Critical Infrastructures: Background, Policy, and Implementation [Updated September 25, 2003] [open pdf - 196KB]
"The nations health, wealth, and security rely on the production and distribution of certain goods and services. The array of physical assets, processes and organizations across which these goods and services move are called critical infrastructures (e.g. electricity, the power plants that generate it, and the electric grid upon which it is distributed). Computers and communications, themselves critical infrastructures, are increasingly tying these infrastructures together. There has been growing concern that this reliance on computers and computer networks raises the vulnerability of the nations critical infrastructures to 'cyber' attacks. InMay1998, President Clinton released Presidential Decision Directive No. 63. The Directive set up groups within the federal government to develop and implement plans that would protect government-operated infrastructures and called for a dialogue between government and the private sector to develop a National Infrastructure Assurance Plan that would protect all of the nations critical infrastructures by the year 2003. While the Directive called for both physical and cyber protection from both man-made and natural events, implementation focused on cyber protection against man-made cyber events (i.e. computer hackers). However, given the physical damage caused by the September 11 attacks and the subsequent impact on the communications, finance, and transportation services, physical protections of critical infrastructures is receiving greater attention."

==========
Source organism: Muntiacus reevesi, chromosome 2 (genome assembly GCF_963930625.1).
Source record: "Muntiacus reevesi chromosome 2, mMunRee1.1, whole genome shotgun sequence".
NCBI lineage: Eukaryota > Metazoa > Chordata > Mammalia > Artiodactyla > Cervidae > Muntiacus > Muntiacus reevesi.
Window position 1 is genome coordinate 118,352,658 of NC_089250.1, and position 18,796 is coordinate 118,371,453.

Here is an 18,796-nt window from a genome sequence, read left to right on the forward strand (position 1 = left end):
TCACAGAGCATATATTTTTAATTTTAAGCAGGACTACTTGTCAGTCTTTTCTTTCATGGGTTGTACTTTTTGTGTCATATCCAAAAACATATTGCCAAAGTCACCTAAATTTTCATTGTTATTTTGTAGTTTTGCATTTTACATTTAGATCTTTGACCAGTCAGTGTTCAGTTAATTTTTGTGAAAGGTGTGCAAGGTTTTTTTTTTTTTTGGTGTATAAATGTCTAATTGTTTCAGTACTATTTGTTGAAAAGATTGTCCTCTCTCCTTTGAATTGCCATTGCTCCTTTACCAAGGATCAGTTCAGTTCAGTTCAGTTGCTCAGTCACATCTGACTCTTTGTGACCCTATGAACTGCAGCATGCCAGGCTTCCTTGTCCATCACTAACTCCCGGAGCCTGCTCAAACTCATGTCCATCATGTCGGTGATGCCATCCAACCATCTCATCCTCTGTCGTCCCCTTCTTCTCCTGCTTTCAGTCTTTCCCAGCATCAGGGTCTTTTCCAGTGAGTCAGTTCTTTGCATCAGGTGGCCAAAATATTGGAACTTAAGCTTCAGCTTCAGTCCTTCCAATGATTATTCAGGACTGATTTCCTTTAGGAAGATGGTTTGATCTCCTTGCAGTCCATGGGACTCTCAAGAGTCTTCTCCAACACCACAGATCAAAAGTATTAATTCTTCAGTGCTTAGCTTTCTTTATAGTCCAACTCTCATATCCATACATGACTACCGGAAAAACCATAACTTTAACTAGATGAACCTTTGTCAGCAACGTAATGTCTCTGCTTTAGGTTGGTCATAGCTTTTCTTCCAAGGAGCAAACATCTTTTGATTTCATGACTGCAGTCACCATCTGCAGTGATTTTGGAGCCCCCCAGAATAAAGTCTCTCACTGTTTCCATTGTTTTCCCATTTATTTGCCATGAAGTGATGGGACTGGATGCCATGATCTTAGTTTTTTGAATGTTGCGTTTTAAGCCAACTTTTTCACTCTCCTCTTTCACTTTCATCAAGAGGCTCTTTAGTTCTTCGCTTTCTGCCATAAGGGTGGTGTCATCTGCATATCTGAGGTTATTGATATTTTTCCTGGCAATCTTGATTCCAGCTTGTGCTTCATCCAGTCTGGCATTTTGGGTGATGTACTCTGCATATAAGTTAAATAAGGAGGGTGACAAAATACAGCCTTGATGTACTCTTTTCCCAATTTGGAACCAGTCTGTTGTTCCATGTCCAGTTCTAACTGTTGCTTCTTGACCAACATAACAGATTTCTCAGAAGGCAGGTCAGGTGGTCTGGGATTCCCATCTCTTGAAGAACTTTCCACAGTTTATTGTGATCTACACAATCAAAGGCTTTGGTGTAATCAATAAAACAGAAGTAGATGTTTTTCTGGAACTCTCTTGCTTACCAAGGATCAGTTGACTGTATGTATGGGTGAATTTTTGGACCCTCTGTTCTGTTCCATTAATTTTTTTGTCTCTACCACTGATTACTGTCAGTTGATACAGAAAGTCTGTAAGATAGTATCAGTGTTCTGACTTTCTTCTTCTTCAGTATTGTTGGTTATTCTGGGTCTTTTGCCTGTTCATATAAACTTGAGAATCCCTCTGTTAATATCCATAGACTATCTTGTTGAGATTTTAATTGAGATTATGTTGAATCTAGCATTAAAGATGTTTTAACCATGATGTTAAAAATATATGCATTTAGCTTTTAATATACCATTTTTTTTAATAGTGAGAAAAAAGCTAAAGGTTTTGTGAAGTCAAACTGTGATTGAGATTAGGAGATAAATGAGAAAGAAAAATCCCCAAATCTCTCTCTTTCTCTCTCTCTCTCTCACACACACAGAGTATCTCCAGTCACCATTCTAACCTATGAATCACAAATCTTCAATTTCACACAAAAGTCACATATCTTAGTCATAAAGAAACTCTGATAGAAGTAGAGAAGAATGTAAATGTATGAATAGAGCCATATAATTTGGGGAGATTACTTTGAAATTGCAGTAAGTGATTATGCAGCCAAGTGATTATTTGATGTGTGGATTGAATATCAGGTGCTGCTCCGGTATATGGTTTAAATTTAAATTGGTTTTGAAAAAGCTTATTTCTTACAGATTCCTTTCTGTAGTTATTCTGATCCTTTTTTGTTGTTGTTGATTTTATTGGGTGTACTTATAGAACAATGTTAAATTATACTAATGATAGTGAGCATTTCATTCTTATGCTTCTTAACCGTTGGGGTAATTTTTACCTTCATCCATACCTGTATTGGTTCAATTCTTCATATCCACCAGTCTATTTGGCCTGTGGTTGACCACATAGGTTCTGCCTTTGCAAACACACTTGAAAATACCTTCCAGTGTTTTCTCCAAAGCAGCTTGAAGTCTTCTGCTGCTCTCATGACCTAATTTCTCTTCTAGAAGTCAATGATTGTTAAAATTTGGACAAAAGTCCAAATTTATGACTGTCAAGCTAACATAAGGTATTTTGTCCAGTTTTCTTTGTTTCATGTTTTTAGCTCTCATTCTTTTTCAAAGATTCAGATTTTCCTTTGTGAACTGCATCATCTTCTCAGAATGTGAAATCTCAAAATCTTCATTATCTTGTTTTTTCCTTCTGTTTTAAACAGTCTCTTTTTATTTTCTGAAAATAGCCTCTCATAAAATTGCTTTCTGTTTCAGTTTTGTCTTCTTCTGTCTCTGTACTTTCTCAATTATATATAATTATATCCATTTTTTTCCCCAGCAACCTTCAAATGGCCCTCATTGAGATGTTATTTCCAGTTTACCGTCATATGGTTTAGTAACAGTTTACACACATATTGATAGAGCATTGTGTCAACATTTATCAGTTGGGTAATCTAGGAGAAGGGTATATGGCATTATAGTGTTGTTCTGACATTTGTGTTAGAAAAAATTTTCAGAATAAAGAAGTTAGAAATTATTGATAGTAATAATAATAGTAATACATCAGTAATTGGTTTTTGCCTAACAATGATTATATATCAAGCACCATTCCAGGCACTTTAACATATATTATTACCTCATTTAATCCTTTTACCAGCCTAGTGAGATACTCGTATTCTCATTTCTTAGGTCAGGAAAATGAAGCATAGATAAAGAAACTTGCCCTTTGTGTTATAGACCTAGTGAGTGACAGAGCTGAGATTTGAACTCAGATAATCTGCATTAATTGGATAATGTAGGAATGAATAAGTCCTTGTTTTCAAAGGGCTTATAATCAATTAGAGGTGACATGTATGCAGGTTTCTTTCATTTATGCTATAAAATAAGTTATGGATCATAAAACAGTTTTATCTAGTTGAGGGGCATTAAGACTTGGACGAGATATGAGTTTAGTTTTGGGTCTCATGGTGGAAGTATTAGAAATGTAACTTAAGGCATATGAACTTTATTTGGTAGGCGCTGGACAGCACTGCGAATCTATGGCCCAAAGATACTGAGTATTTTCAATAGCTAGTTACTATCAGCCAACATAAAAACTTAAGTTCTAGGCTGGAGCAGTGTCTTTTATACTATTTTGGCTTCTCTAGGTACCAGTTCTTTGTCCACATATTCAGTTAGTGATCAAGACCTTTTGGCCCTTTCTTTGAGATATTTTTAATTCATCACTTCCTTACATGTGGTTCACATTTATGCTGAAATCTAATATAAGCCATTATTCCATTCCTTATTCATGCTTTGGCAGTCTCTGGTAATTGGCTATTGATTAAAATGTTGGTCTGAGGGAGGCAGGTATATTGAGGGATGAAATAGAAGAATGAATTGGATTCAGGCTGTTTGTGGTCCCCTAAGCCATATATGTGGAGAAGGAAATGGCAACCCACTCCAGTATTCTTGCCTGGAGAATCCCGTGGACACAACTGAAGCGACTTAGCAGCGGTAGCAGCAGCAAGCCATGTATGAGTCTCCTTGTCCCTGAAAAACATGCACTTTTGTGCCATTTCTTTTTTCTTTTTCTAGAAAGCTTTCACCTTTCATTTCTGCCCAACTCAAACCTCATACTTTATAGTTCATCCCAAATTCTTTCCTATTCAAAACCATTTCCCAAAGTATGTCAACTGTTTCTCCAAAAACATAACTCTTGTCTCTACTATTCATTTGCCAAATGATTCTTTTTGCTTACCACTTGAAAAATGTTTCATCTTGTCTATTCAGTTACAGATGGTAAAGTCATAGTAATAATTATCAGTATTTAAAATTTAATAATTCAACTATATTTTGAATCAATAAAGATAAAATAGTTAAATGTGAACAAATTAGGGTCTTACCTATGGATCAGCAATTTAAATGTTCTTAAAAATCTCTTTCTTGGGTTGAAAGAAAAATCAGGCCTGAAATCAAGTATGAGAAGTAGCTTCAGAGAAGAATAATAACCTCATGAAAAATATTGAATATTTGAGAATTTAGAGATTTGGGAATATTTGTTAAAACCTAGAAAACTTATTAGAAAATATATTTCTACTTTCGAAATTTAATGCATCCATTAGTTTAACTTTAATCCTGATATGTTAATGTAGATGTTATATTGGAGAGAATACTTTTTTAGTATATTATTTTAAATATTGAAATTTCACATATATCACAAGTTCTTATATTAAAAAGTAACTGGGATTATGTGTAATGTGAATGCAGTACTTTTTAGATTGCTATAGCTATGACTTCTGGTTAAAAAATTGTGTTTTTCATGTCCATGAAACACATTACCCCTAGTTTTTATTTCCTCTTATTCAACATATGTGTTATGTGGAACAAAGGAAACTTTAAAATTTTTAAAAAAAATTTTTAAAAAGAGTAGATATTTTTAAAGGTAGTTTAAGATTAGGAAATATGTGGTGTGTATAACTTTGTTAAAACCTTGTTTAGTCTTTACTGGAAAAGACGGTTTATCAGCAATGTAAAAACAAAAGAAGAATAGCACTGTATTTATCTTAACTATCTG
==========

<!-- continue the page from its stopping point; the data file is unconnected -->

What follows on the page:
CRS Report for Congress, RL30153
Open CRS: http://www.opencrs.com/